More homeowners are staying in their homes longer than ever before, locked in to historically low mortgage rates that may be financially imprisoning homeowners who can’t afford to move up to another home despite rising equity in their current home.
Instead of following the American ideal of staying in a home for a few years before upgrading to something better, more homeowners are choosing to stay put longer than ever before and are improving their homes instead.
Not selling their homes is limiting supply for first-time homebuyers and slowing home sales, says Mark Fleming, chief economist for First American, which in October released a report showing that the median tenure for homeownership has jumped to 10 years, up 10 percent from 2017.
Just before the housing downturn in 2007, homeowners typically stayed in their home for four years. After the housing crash of 2008-16, it was seven years, partly because many mortgages were underwater, with owners owing more than their home was worth.
‘Rate lock-in effect’
Rising home prices have given many homeowners enough equity to sell their homes at a profit, Fleming said in a statement. But low interest rates have created a “rate lock-in effect” that keeps homeowners put as rates rise, he says.
Mortgage rates have been increasing for the past year and are expected to continue to rise to an average of 5 percent in 2019, Fleming says. The last time a 30-year, fixed-rate mortgage was 5 percent was in 2009, he says.
“Homeowners with mortgage rates below the current rate may be reluctant to give them up for a higher rate, a phenomenon known as the ‘rate lock-in effect,’” Fleming said in a statement. “There is less incentive to sell your home if borrowing the same amount from the bank at today’s rates will be more expensive than your existing mortgage payment.
“As rates rise, many existing homeowners are increasingly financially imprisoned in their own home by their historically low mortgage rate.”
More HELOCs expected
With higher equity in their homes and locked into a low mortgage, more homeowners will choose to stay in their homes and update them with home equity lines of credit, or HELOCs, Fleming told Housing Wire.
“I think that HELOC loan demand will increase,” he said. “The higher mortgage rates go, the larger the financial penalty for moving, and the greater the incentive to renovate with a HELOC loan instead.”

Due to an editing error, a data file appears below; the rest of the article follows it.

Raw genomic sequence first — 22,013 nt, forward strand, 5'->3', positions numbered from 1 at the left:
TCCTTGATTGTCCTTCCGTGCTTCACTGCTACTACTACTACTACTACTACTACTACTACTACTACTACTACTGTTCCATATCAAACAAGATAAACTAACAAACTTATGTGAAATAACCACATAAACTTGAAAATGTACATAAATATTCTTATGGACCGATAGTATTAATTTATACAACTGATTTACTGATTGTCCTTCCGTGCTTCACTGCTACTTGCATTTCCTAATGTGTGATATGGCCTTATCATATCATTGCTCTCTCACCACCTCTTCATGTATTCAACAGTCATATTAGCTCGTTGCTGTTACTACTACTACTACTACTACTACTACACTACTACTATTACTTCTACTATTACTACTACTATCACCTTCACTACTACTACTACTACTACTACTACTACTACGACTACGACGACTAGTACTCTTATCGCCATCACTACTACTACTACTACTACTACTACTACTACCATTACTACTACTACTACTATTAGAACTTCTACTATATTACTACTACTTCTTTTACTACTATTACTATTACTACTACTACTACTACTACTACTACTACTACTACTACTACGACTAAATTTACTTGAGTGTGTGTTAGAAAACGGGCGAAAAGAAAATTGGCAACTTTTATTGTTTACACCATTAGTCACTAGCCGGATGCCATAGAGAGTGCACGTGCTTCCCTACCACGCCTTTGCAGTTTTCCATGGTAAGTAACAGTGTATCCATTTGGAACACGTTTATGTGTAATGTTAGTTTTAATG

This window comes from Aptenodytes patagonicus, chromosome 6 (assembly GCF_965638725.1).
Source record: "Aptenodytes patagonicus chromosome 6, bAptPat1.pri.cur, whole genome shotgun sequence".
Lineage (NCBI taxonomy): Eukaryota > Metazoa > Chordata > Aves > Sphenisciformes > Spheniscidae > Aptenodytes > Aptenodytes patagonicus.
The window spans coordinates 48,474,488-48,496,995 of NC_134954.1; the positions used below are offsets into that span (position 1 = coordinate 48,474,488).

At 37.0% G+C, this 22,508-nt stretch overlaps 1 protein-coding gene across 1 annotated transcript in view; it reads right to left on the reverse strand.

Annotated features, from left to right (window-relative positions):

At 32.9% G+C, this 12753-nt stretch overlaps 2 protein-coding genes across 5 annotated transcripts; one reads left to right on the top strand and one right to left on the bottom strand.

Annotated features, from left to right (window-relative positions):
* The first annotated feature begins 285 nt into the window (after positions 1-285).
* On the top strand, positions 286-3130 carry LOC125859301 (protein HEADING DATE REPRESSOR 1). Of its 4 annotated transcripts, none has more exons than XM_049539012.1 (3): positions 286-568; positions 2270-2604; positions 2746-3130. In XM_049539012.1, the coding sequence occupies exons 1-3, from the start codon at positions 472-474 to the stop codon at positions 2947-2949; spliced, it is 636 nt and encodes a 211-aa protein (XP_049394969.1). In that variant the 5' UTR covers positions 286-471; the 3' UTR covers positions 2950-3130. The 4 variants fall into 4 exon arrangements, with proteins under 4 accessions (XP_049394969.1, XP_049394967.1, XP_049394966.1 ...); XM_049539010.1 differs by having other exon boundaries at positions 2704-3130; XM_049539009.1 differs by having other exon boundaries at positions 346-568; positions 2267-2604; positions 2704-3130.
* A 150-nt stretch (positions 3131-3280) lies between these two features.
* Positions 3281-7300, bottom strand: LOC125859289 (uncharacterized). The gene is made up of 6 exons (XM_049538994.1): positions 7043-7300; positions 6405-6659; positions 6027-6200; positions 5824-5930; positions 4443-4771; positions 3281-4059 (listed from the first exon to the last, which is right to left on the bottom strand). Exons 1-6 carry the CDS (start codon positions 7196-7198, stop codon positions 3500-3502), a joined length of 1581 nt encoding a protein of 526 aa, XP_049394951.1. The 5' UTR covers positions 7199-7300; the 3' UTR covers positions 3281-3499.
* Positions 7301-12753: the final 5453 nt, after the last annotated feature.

A HELOC is a second mortgage against your home that is used like a credit card to borrow money as you wish. You only pay interest on the amount you withdraw.
An October survey by Open Listings found that if respondents had $10,000 to allocate toward housing, 73 percent would use it for current home renovations and the rest would put it toward a down payment on their next home.
The number of HELOCs grew 2.3 percent to 1.2 million from 2016 to 2017, with an estimated 70 million homeowners likely qualifying for a home equity product, according to a study by TransUnion.
“There are ample signs that the home equity lending market is poised for growth,” said Joe Mellman, senior vice president and mortgage business leader at TransUnion. “Home prices have surpassed 2005 boom levels and household home equity has grown even faster.”
Various reasons to stay
The $18,000 in a real estate agent’s commission that Tom Nathaniel and his wife would pay to sell their home was enough to convince them to spend $20,000 from a HELOC renovating their home instead of moving up.
“Since we loved our neighborhood, we figured it would be better to just take those fees and just improve,” he says. “We didn’t want to take the gamble on a new neighborhood, even if we found our dream home since our current neighbors and the amenities are just too good.”
They extended their pool patio, installed new flooring, painted, got new appliances and more, he says.
For millennials, the desire to travel and enjoy experiences outweigh the benefits of moving up to a bigger and more expensive home, says Eric Sztanyo, a real estate agent at Keller Williams Advisors Realty in Cincinnati, Ohio, and founder of We Buy NKY Houses in Cincinnati and Northern Kentucky.
While the boomers may have been all about the larger home with the picket fence, millennials have a much stronger bent toward minimalism,” Sztanyo says. “Overall, they invest in education, experiences and entertainment. This means they will sacrifice their square footage of it means a trip to Thailand or one more concert to attend.”
“Have low interest rates played a part? I”m sure they have as well since homeowners have enjoyed relatively historic low rates in their home purchasing,” he says. “However, rates have stayed fairly low and so I don’t believe they have been a hindrance for moving up into a larger home.”
Millennials are least likely to define homeownership as permanent, with 11 percent planning to upgrade to a better home, compared to 37 percent of seniors and 29 percent of baby boomers, according to a study by Nationwide Mortgages. Millennials plan to keep a house an average of six years before selling, compared to 10 years for all other buyers, the study found.